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SEWING TUTORIALS THE
Medieval Tailor's Workshop
Sewing samples from the 14th & 15th centuries
Tailor's Workshop is often set up at events for members of the
public to come and be educated about what tools people who sewed clothing
might have used.
The entire thing is touchable! People may feel the weight of hand-forged
scissors, touch samples of real ermine, look at linen sewing threads,
traditionally dyed wools and discover that not ALL wool is scratchy
or hot. There are samples of tailoring, items like buttons, needles
and pins and samples of clothing (not shown). Often through the day,
free lucet classes or cloth button making workshops are held so sewers
can learn to make one for themselves!
And of course, sewing help is available for people making their own
Measuring stick. 36
inch wooden measuring stick with inches marked. Seen in the image
from the 14th century, A Tailor's Workshop, Tacuinum sanitatis,
MS 1673, Bibliotheque Nationale, Paris
2. Italian hand-dyed wools. Wools which have been locally sourced
in the Italian countryside and dyed naturally using medieval techniques
and dyestuffs. Colour range includes the first, second and third dye
baths. This demonstrates the colour palette available to the country
person who has limited resources.
3. Bentwood box. Bentwood boxes can be seen in a variety of
manuscripts as storage for small household items. These are made from
Finnish poplar wood and are used for storage, transport and display
of sewing threads.
4. Hand-dyed wools for sewing. Hand-dyed woolen threads fine
enough for sewing garments. Brown, red and blue are from Sweden and
are naturally dyed using historical dyestuffs and methods. The undyed
white is hand spun showing how fine a hand spun woolen thread can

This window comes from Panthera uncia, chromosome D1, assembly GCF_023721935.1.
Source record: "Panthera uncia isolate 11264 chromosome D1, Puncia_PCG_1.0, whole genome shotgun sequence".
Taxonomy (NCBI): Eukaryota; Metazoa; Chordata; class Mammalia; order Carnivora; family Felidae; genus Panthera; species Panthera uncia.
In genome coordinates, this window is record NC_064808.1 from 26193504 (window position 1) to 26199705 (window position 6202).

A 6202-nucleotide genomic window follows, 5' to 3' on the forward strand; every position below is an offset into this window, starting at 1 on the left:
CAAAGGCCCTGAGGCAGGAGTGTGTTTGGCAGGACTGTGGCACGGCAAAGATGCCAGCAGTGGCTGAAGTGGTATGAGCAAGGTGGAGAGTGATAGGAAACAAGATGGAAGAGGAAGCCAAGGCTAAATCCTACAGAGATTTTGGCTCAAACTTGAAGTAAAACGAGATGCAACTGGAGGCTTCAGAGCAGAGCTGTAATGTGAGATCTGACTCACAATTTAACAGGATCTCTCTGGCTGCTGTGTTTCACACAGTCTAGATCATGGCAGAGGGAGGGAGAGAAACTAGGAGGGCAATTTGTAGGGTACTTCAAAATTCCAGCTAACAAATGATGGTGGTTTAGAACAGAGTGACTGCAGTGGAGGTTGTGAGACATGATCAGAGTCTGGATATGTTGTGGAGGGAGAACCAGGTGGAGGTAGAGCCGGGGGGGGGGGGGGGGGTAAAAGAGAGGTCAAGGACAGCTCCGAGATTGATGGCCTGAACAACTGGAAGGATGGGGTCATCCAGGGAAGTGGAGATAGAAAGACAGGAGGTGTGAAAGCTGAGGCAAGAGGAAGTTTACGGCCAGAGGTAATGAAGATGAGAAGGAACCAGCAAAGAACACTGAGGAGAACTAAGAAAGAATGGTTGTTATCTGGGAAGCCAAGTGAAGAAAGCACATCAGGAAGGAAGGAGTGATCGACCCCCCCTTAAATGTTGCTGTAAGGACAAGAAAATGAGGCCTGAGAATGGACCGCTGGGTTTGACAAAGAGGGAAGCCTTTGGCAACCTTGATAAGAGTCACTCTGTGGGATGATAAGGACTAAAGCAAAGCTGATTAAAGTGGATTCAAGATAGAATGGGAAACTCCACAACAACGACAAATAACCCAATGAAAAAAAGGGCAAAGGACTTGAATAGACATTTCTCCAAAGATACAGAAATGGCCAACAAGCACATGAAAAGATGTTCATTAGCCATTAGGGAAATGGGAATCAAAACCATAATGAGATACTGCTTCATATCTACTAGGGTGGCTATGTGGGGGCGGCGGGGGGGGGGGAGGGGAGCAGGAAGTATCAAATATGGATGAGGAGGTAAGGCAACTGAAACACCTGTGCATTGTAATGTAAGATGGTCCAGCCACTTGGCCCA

5. Linen threads for sewing. Linen thread was used for sewing
garments. These samples are both dyed and undyed.
6. Hand-turned thread reels. The design of these reels is
based on an artifact find housed in the Museum of London.
7. Rabbit fur sample. Rabbit (or coney) fur was offten used
my lower and middle classes for lining outer garments and hoods.
8. Lambswool sample. Wool was sometimes used for linings for
the working classes.
9. Ermine fur sample. Ermine was one of the favourite choices
for the upper classes for lining and dress trimmings.
10. Beehive thimble. Thimbles could be made from brass or copper
alloy. The dimples were usually hand punched in the 14th century with
machine drilled holes becoming more prevelant in the 15th century.
Thickness was determined by the intended use.
11. Ring thimbles. These were also used through the medieval
period. Dimples were usually round but in the 15th century, it was
not uncommon for the dimples to be triangular or rectangular shaped,
although I am uncertain as to whether this was decorative or served
a practical purpose.
12. Pewter needle case. Based a design from a 14th century
artifact from the Thames, held at the V&A.
13. Brass needle case. Based on an artifact from the Museum
14. Pewter needle case with inscription. Slightly adapted from
a 15th c. needle case from the Netherlands (Schatten) and similar
to an English example (MoL, Pilgrim Souvenirs, fig. 7). It has the